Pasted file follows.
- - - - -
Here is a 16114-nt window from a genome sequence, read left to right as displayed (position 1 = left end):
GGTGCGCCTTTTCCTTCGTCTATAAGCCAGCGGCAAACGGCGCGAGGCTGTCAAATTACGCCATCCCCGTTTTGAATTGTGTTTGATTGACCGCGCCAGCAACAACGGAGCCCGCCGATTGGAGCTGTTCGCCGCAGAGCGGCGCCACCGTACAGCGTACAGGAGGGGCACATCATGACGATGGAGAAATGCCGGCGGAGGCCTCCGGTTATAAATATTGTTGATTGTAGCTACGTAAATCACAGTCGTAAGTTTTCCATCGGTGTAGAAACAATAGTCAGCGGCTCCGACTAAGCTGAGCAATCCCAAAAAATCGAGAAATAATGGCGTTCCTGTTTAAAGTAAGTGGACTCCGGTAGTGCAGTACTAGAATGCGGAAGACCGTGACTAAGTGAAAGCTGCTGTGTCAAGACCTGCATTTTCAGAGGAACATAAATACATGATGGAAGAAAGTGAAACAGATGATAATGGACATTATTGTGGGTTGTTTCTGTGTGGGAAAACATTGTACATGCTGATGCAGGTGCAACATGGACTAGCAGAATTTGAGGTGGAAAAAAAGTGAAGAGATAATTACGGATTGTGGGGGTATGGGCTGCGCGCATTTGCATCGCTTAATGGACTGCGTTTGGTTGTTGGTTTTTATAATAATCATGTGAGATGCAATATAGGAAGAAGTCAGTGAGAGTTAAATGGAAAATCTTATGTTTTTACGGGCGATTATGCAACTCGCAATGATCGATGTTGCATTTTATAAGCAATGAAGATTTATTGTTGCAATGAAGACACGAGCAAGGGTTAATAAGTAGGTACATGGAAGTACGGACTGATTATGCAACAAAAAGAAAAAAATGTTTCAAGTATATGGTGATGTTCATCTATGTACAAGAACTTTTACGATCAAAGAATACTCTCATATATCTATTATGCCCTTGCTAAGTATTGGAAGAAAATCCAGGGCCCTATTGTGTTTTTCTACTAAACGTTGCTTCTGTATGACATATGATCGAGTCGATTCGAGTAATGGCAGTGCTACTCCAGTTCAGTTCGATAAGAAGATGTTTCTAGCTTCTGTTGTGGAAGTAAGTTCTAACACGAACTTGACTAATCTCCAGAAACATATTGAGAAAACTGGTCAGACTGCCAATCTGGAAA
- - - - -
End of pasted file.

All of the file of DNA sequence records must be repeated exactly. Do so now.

Here is a 16114-nt window from a genome sequence, read left to right as displayed (position 1 = left end):
GGTGCGCCTTTTCCTTCGTCTATAAGCCAGCGGCAAACGGCGCGAGGCTGTCAAATTACGCCATCCCCGTTTTGAATTGTGTTTGATTGACCGCGCCAGCAACAACGGAGCCCGCCGATTGGAGCTGTTCGCCGCAGAGCGGCGCCACCGTACAGCGTACAGGAGGGGCACATCATGACGATGGAGAAATGCCGGCGGAGGCCTCCGGTTATAAATATTGTTGATTGTAGCTACGTAAATCACAGTCGTAAGTTTTCCATCGGTGTAGAAACAATAGTCAGCGGCTCCGACTAAGCTGAGCAATCCCAAAAAATCGAGAAATAATGGCGTTCCTGTTTAAAGTAAGTGGACTCCGGTAGTGCAGTACTAGAATGCGGAAGACCGTGACTAAGTGAAAGCTGCTGTGTCAAGACCTGCATTTTCAGAGGAACATAAATACATGATGGAAGAAAGTGAAACAGATGATAATGGACATTATTGTGGGTTGTTTCTGTGTGGGAAAACATTGTACATGCTGATGCAGGTGCAACATGGACTAGCAGAATTTGAGGTGGAAAAAAAGTGAAGAGATAATTACGGATTGTGGGGGTATGGGCTGCGCGCATTTGCATCGCTTAATGGACTGCGTTTGGTTGTTGGTTTTTATAATAATCATGTGAGATGCAATATAGGAAGAAGTCAGTGAGAGTTAAATGGAAAATCTTATGTTTTTACGGGCGATTATGCAACTCGCAATGATCGATGTTGCATTTTATAAGCAATGAAGATTTATTGTTGCAATGAAGACACGAGCAAGGGTTAATAAGTAGGTACATGGAAGTACGGACTGATTATGCAACAAAAAGAAAAAAATGTTTCAAGTATATGGTGATGTTCATCTATGTACAAGAACTTTTACGATCAAAGAATACTCTCATATATCTATTATGCCCTTGCTAAGTATTGGAAGAAAATCCAGGGCCCTATTGTGTTTTTCTACTAAACGTTGCTTCTGTATGACATATGATCGAGTCGATTCGAGTAATGGCAGTGCTACTCCAGTTCAGTTCGATAAGAAGATGTTTCTAGCTTCTGTTGTGGAAGTAAGTTCTAACACGAACTTGACTAATCTCCAGAAACATATTGAGAAAACTGGTCAGACTGCCAATCTGGAAA